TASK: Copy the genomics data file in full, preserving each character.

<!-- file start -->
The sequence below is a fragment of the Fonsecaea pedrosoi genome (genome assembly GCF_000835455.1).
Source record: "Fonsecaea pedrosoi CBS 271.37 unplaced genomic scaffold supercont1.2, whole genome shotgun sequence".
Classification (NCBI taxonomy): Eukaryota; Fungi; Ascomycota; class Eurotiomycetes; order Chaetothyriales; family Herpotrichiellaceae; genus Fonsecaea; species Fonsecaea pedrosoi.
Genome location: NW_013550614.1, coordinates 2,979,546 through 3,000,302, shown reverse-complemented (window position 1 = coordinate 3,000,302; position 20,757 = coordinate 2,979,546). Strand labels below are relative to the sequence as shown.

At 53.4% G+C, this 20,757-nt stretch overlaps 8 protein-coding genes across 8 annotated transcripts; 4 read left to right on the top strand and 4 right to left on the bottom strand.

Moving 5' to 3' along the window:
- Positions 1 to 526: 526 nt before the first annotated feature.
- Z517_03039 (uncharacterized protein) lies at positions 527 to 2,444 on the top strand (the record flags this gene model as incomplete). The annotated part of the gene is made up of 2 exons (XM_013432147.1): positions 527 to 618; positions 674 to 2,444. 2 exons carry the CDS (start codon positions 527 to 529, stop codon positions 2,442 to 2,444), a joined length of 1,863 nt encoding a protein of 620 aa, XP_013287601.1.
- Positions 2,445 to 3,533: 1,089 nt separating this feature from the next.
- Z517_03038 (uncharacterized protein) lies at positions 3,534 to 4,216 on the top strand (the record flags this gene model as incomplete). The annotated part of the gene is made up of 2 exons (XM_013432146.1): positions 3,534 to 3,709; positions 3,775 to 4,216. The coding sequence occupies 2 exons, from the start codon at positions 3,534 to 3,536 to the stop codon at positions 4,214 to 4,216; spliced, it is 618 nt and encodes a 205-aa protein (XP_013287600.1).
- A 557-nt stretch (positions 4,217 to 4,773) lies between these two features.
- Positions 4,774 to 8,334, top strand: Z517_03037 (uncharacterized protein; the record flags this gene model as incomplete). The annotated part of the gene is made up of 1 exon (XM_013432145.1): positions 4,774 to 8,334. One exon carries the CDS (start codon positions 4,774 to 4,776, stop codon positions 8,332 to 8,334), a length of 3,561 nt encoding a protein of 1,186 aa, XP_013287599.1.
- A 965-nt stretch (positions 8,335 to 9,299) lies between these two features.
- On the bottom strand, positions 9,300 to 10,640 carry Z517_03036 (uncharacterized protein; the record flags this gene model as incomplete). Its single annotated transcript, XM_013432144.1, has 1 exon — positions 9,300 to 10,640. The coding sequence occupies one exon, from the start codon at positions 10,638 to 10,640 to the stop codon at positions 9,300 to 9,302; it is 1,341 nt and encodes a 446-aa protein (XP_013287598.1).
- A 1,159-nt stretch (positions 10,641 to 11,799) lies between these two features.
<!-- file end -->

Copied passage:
The sequence below is a fragment of the Fonsecaea pedrosoi genome (genome assembly GCF_000835455.1).
Source record: "Fonsecaea pedrosoi CBS 271.37 unplaced genomic scaffold supercont1.2, whole genome shotgun sequence".
Classification (NCBI taxonomy): Eukaryota; Fungi; Ascomycota; class Eurotiomycetes; order Chaetothyriales; family Herpotrichiellaceae; genus Fonsecaea; species Fonsecaea pedrosoi.
Genome location: NW_013550614.1, coordinates 2,979,546 through 3,000,302, shown reverse-complemented (window position 1 = coordinate 3,000,302; position 20,757 = coordinate 2,979,546). Strand labels below are relative to the sequence as shown.

At 53.4% G+C, this 20,757-nt stretch overlaps 8 protein-coding genes across 8 annotated transcripts; 4 read left to right on the top strand and 4 right to left on the bottom strand.

Moving 5' to 3' along the window:
- Positions 1 to 526: 526 nt before the first annotated feature.
- Z517_03039 (uncharacterized protein) lies at positions 527 to 2,444 on the top strand (the record flags this gene model as incomplete). The annotated part of the gene is made up of 2 exons (XM_013432147.1): positions 527 to 618; positions 674 to 2,444. 2 exons carry the CDS (start codon positions 527 to 529, stop codon positions 2,442 to 2,444), a joined length of 1,863 nt encoding a protein of 620 aa, XP_013287601.1.
- Positions 2,445 to 3,533: 1,089 nt separating this feature from the next.
- Z517_03038 (uncharacterized protein) lies at positions 3,534 to 4,216 on the top strand (the record flags this gene model as incomplete). The annotated part of the gene is made up of 2 exons (XM_013432146.1): positions 3,534 to 3,709; positions 3,775 to 4,216. The coding sequence occupies 2 exons, from the start codon at positions 3,534 to 3,536 to the stop codon at positions 4,214 to 4,216; spliced, it is 618 nt and encodes a 205-aa protein (XP_013287600.1).
- A 557-nt stretch (positions 4,217 to 4,773) lies between these two features.
- Positions 4,774 to 8,334, top strand: Z517_03037 (uncharacterized protein; the record flags this gene model as incomplete). The annotated part of the gene is made up of 1 exon (XM_013432145.1): positions 4,774 to 8,334. One exon carries the CDS (start codon positions 4,774 to 4,776, stop codon positions 8,332 to 8,334), a length of 3,561 nt encoding a protein of 1,186 aa, XP_013287599.1.
- A 965-nt stretch (positions 8,335 to 9,299) lies between these two features.
- On the bottom strand, positions 9,300 to 10,640 carry Z517_03036 (uncharacterized protein; the record flags this gene model as incomplete). Its single annotated transcript, XM_013432144.1, has 1 exon — positions 9,300 to 10,640. The coding sequence occupies one exon, from the start codon at positions 10,638 to 10,640 to the stop codon at positions 9,300 to 9,302; it is 1,341 nt and encodes a 446-aa protein (XP_013287598.1).
- A 1,159-nt stretch (positions 10,641 to 11,799) lies between these two features.